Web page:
A Couple of Tarts

We should look for someone to eat and drink with before looking for something to eat and drink, for dining alone is leading the life of a lion or wolf. ~ Epicurus

Friday, September 01, 2006

Mangosteens & Prickly Pears

It's exotic fruit day here at A Couple of Tarts!

I've been hearing so much about mangosteens lately, I just had to jump on the bandwagon. What are mangosteens, you ask? If you haven't heard of them, I'm not surprised. Currently, there is a ban on importing fresh mangosteens into the continental United States because of the pests they might carry. They are indigenous to Southeast Asia and are grown commercially mainly in Thailand. Which is where I came across them about two years ago when backpacking around the country. It was my second day in Bangkok and I was wandering around a market when I passed by this woman selling a fruit I had never seen before.

As I stood in front of the stand trying to figure out what they were, she grabbed one, cracked it open and gave me some. I was sold! I bought a few and found a place to sit and enjoy my new treasure. The thick skin is a deep purple. To open it, all you need to do is kind of squeeze it and it cracks revealing translucent white segments. The mangosteen is sweet and I thought it tasted a little like a lychee. There was an article in the NY Times recently about them and they were also featured on Good Food on KCRW. Apparently, they may be available in the future from a grower in Puerto Rico. But not that soon...the trees have been planted, but take 8-10 years to bear fruit. Sounds like an excuse to go to Thailand, if you ask me!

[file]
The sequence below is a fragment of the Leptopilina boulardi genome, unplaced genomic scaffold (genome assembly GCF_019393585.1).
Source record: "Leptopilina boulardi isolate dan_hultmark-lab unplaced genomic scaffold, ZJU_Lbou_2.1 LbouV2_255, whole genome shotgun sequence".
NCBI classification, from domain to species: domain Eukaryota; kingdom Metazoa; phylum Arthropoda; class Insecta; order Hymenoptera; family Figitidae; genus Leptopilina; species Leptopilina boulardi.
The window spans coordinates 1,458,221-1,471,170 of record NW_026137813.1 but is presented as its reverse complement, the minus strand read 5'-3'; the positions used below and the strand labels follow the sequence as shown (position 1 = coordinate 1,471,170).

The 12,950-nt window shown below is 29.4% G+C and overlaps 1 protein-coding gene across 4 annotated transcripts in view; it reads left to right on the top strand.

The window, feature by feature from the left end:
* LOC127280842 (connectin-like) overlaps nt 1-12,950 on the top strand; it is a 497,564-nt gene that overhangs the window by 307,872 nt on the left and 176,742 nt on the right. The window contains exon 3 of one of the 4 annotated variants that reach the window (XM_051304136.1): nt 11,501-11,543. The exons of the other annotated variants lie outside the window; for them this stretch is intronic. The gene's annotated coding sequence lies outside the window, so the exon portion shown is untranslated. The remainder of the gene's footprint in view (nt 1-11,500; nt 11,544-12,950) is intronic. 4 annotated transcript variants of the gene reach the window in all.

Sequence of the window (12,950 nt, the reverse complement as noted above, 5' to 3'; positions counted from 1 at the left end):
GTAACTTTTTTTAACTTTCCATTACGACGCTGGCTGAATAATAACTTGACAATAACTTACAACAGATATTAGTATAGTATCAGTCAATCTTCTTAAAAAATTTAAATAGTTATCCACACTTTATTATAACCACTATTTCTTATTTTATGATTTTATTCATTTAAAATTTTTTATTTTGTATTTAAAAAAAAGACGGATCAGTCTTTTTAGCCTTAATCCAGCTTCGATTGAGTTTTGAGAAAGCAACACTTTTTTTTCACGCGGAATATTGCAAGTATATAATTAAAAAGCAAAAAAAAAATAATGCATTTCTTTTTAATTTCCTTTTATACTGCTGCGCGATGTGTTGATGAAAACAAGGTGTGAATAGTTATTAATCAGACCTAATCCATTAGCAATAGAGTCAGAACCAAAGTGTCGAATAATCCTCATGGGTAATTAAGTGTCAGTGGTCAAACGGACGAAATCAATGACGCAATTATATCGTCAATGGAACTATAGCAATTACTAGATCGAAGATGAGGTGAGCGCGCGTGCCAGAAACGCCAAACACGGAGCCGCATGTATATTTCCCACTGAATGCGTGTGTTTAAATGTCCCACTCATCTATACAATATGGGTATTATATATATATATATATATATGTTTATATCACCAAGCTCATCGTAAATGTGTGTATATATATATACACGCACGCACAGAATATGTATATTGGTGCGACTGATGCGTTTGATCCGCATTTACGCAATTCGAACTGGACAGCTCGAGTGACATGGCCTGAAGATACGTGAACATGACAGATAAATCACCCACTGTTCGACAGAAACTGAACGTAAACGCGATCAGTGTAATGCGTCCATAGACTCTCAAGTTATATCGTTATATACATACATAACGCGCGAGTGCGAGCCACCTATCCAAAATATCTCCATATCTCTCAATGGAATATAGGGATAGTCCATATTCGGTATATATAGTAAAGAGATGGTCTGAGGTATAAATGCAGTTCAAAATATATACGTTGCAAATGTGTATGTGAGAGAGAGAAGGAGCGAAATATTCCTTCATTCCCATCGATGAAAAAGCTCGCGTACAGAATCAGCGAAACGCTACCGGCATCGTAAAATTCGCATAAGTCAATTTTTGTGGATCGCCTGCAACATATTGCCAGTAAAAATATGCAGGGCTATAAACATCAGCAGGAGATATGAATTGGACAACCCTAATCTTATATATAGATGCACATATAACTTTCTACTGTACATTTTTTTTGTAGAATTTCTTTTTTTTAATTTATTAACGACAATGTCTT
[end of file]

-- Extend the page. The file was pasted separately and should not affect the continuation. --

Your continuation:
Have you noticed all the prickly pears (or cactus pears, as they are sometimes called) at the produce markets lately? On a whim, I bought three. And then had no idea what to do with them. I did a little internet research for recipes and did not come up with too much. I learned how to peel them: cut off the ends, make a slit down the side and then peel. But the recipes I found were limited to margaritas, dessert sauces, and fruit smoothies. I had a yoghurt and soy milk in the fridge and little else for breakfast, so a smoothie it was. The insides of the prickly pear were a fuscia red. I cut off a slice to try and realized it was full of seeds. Hard black seeds which looked like small lentils. It tasted a little like watermelon. Not having a food mill to get the seeds out, I chopped up the fruit and heated it in a sauce pan in an attempt to make it mushy and easy to press through a sieve. This worked well enough and I added the juice to plain yoghurt, soy milk, and honey in a blender. Well, I think I know why the recipes were limited. The prickly pear juice gave my smoothie a pink color, but absolutely no flavor. I ended up adding a banana to give it some body. All in all, a learning experience, but a bit of a disappointment in the taste department.

If anyone has any other suggestions for prickly pear, I would love to hear them. I feel like I am doing it an injustice. There must be more for it to do than make a cool sounding drink!

K. (NYC Tart)


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